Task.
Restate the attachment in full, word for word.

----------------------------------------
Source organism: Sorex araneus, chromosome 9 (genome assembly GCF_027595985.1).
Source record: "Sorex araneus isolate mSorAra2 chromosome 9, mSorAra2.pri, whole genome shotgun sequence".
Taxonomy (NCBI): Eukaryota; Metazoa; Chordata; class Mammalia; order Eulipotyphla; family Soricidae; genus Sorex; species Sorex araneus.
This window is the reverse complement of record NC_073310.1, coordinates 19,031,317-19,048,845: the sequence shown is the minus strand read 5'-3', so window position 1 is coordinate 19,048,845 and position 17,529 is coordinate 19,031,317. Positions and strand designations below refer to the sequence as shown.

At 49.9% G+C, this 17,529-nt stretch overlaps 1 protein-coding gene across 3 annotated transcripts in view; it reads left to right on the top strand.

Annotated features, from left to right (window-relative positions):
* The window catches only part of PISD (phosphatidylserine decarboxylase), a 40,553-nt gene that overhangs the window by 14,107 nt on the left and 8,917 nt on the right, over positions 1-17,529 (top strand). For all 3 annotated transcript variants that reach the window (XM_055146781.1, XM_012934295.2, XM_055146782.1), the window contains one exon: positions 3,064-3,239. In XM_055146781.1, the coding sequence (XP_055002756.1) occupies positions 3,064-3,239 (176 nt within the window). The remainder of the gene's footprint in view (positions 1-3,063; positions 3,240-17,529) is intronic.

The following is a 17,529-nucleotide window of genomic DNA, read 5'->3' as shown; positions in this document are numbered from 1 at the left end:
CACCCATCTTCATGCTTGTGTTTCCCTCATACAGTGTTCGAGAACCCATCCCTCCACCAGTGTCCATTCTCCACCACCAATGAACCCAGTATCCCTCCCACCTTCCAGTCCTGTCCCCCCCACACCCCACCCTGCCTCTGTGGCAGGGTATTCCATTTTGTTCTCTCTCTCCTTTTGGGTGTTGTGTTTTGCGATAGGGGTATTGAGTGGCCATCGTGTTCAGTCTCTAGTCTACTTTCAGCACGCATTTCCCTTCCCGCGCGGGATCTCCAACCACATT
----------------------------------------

Source organism: Sorex araneus, chromosome 9 (genome assembly GCF_027595985.1).
Source record: "Sorex araneus isolate mSorAra2 chromosome 9, mSorAra2.pri, whole genome shotgun sequence".
Taxonomy (NCBI): Eukaryota; Metazoa; Chordata; class Mammalia; order Eulipotyphla; family Soricidae; genus Sorex; species Sorex araneus.
This window is the reverse complement of record NC_073310.1, coordinates 19,031,317-19,048,845: the sequence shown is the minus strand read 5'-3', so window position 1 is coordinate 19,048,845 and position 17,529 is coordinate 19,031,317. Positions and strand designations below refer to the sequence as shown.

At 49.9% G+C, this 17,529-nt stretch overlaps 1 protein-coding gene across 3 annotated transcripts in view; it reads left to right on the top strand.

Annotated features, from left to right (window-relative positions):
* The window catches only part of PISD (phosphatidylserine decarboxylase), a 40,553-nt gene that overhangs the window by 14,107 nt on the left and 8,917 nt on the right, over positions 1-17,529 (top strand). For all 3 annotated transcript variants that reach the window (XM_055146781.1, XM_012934295.2, XM_055146782.1), the window contains one exon: positions 3,064-3,239. In XM_055146781.1, the coding sequence (XP_055002756.1) occupies positions 3,064-3,239 (176 nt within the window). The remainder of the gene's footprint in view (positions 1-3,063; positions 3,240-17,529) is intronic.

The following is a 17,529-nucleotide window of genomic DNA, read 5'->3' as shown; positions in this document are numbered from 1 at the left end:
CACCCATCTTCATGCTTGTGTTTCCCTCATACAGTGTTCGAGAACCCATCCCTCCACCAGTGTCCATTCTCCACCACCAATGAACCCAGTATCCCTCCCACCTTCCAGTCCTGTCCCCCCCACACCCCACCCTGCCTCTGTGGCAGGGTATTCCATTTTGTTCTCTCTCTCCTTTTGGGTGTTGTGTTTTGCGATAGGGGTATTGAGTGGCCATCGTGTTCAGTCTCTAGTCTACTTTCAGCACGCATTTCCCTTCCCGCGCGGGATCTCCAACCACATT